And today I have some more pictures of my embroidery for my husbands 13th century under tunic project.
During the last days I was quite busy entertaining a rather bad head cold but today it finally started to clear up again and I am already feeling much better. I can’t tell you what a pleasure it is to be able to think more clearly again and not to sneeze and cough all the time. 🙂
Because of my cold I was not able to take the promised pictures of me wearing my new “Meridian cross cyclas” or some nice close ups of the embroidery but I will try to take this pictures as soon as possible. 😀
But you know, postponed is not abandoned and as I just discovered some pictures of my husbands 13th century under tunic project which I haven’t posted yet. As soon as I saw them, I thought that you might enjoy them. This pictures show in detail how I created the “gold” embroidery with the rather thick “gold thread” on my husbands under tunic. Enjoy! 😀
On the picture above you can see how I began a new line of “gold thread” for the embellishment at the sleeves. I used a suitable needle which was just big enough to thread the “gold thread” through the needle’s eye and worked it, starting at the outline of the new pattern, through the seam of the garment.
Btw. as you might also see on the picture above, I used a simple pencil to mark the outlines of the new pattern. Though a pencil is a very inexpensive utensil for marking fabric and to create pattern outlines, I wouldn’t recommend using them unless you have some practice in drawing patterns and are quite sure that you don’t need to make any pattern alterations afterwards. Furthermore please also keep in mind that if you use a pencil for transferring a pattern to fabric on which you intend to work with normal, light colored thread like white or yellow, the particles could attach themselves to the thread and noticeable darken it while you are pulling the thread through the fabric.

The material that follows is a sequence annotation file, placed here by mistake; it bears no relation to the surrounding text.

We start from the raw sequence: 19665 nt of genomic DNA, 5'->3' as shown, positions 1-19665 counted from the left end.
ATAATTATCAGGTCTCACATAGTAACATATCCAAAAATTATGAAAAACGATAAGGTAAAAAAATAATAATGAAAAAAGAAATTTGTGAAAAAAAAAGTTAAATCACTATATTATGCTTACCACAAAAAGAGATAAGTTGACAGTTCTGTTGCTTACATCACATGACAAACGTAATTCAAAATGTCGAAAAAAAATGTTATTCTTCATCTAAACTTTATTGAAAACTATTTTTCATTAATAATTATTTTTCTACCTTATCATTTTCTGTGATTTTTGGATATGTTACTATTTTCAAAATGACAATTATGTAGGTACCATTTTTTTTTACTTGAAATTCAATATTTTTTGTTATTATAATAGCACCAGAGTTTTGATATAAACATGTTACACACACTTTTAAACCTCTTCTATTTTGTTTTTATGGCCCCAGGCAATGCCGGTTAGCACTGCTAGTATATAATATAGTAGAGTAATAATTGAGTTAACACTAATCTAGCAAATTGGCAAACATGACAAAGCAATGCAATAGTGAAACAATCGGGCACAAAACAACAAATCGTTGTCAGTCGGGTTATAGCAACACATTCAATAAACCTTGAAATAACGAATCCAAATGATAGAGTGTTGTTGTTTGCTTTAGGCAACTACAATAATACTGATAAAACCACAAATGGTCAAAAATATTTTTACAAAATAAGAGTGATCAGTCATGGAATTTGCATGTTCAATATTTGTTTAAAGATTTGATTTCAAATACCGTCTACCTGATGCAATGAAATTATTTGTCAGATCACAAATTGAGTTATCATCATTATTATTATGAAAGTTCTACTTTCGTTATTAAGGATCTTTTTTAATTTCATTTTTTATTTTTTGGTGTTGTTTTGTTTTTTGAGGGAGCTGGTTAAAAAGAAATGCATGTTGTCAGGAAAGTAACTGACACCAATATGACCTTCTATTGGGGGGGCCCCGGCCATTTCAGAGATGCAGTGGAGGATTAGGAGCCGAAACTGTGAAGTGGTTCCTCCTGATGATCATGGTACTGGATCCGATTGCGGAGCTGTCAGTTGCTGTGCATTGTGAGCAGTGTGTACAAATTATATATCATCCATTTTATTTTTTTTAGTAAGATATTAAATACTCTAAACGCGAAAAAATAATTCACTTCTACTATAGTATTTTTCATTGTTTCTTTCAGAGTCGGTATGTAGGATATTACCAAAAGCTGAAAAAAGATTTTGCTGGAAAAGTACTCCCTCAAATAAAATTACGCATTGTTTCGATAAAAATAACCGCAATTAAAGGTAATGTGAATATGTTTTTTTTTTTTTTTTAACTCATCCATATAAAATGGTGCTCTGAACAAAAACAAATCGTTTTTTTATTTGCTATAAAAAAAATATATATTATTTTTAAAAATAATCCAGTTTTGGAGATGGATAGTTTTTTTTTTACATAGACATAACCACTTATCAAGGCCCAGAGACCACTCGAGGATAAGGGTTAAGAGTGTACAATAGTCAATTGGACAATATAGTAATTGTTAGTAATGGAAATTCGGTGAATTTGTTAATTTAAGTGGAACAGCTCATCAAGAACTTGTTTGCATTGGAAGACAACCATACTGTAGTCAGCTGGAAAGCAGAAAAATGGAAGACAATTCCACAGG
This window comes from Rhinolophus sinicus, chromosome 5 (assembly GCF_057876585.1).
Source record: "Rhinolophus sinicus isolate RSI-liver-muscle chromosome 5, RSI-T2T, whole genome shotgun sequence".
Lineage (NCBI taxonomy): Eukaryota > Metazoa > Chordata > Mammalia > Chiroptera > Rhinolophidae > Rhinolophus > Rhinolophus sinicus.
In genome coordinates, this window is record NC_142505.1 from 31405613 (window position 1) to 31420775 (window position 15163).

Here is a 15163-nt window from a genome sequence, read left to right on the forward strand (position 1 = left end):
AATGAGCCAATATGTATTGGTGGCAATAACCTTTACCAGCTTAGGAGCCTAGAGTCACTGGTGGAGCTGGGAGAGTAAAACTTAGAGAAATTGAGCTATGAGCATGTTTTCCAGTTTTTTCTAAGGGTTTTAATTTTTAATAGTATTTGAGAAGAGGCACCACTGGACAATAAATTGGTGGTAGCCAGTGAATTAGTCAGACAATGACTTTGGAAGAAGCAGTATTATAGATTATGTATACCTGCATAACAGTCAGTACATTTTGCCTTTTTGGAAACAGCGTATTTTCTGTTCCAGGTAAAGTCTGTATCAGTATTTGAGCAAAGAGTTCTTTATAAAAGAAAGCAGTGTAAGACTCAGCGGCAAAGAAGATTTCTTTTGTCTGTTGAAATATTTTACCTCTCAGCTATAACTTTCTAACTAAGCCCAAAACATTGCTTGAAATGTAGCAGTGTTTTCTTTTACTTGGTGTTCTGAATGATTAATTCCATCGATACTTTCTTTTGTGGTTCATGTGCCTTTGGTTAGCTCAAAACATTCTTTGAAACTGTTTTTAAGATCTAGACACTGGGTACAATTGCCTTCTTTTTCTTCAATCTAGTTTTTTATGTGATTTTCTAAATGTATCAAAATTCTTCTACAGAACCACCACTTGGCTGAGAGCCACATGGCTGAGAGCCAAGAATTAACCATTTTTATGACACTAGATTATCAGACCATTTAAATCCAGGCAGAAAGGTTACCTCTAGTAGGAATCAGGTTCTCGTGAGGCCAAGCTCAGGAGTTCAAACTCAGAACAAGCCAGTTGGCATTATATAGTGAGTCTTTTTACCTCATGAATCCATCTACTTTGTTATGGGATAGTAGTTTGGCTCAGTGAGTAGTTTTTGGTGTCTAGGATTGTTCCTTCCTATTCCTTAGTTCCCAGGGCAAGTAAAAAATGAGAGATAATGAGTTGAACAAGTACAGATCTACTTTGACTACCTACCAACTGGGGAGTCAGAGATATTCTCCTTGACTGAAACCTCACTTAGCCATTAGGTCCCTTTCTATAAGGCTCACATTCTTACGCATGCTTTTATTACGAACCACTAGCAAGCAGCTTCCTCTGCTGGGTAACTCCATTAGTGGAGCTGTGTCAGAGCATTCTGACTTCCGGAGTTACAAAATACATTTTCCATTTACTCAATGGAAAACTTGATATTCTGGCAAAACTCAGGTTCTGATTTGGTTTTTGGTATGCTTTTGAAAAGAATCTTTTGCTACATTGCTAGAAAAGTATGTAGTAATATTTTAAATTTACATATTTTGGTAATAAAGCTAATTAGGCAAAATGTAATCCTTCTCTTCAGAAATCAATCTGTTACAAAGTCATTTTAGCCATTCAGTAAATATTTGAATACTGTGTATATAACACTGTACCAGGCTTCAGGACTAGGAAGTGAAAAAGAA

Then I used pliers to get a good grip of the needle and with the help of the pliers I carefully pulled the needle and the “gold thread” through the seam. Once I reached the other side, I took the needle off and pulled the “gold thread” slowly back into the seam again until I could only see a little bit of it – as you can see on the picture above.
Then I started a new silk thread for the couching stitches. In cases like this I normally start my thread by making about 3 to 4 long back stitches through the seam of the garment on the inside, as you can see on the picture above.
After about 3 or 4 stitches I normally test my backstitches by applying some tension to the thread – if the thread doesn’t seem to move, it’s a good proof that I made enough stitches and I am good to go. In this case I simply work my way through the rest of the seam until I reach the point where the “gold thread” is:
Before I began the actual embroidery, I made sure that the “gold thread” will stay in its place by making some firm stitches over it, sewing it with this stitches to the fabric underneath.
And then I finally started the embroidery:
Because the “gold thread” is quite thick and I didn’t want to disturb the lovely reflection of its surface, I decided to not work the normal surface couching technique on this thread but a variation of the technique. For this variation I worked through the thread (as you can see on the picture above) instead of going over it.
After every stitch through the thread (like shown on the picture above), I made a stitch through the fabric as you can see on the next picture:
And here a picture of the same section with the thread removed to give you a better idea of it:
Working always in the same direction the yellow thread actually creates a long loop and unites the “gold thread” with the fabric – here a very close picture of the underside of the thread for you:
When I am working round shapes or patterns with surface couching or this variation of the technique, I always just focus on the very next centimeter/half inch of the “gold thread”.
I always lay about 1-2cm ( about a half inch) of the thread along the pattern – its final position – and then I couch it down. As soon as this part is done, I can start to focus on the next small part and so on… This way I can easily adjust small mistakes before they happen or after they happened.
While working at long straight lines, like the borders of the embellishment, I work quite similar. I try to keep the fabric as well as the thread as straight as possible – tightening the fabric between my fingers while working at it:
…one centimeter after another – or well, one inch after another… however you prefer it. 😉 [emember_protected not_for=3-4 do_not_show_restricted_msg=1]
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I hope you enjoyed the new pictures of my husbands 13th century under tunic project. 🙂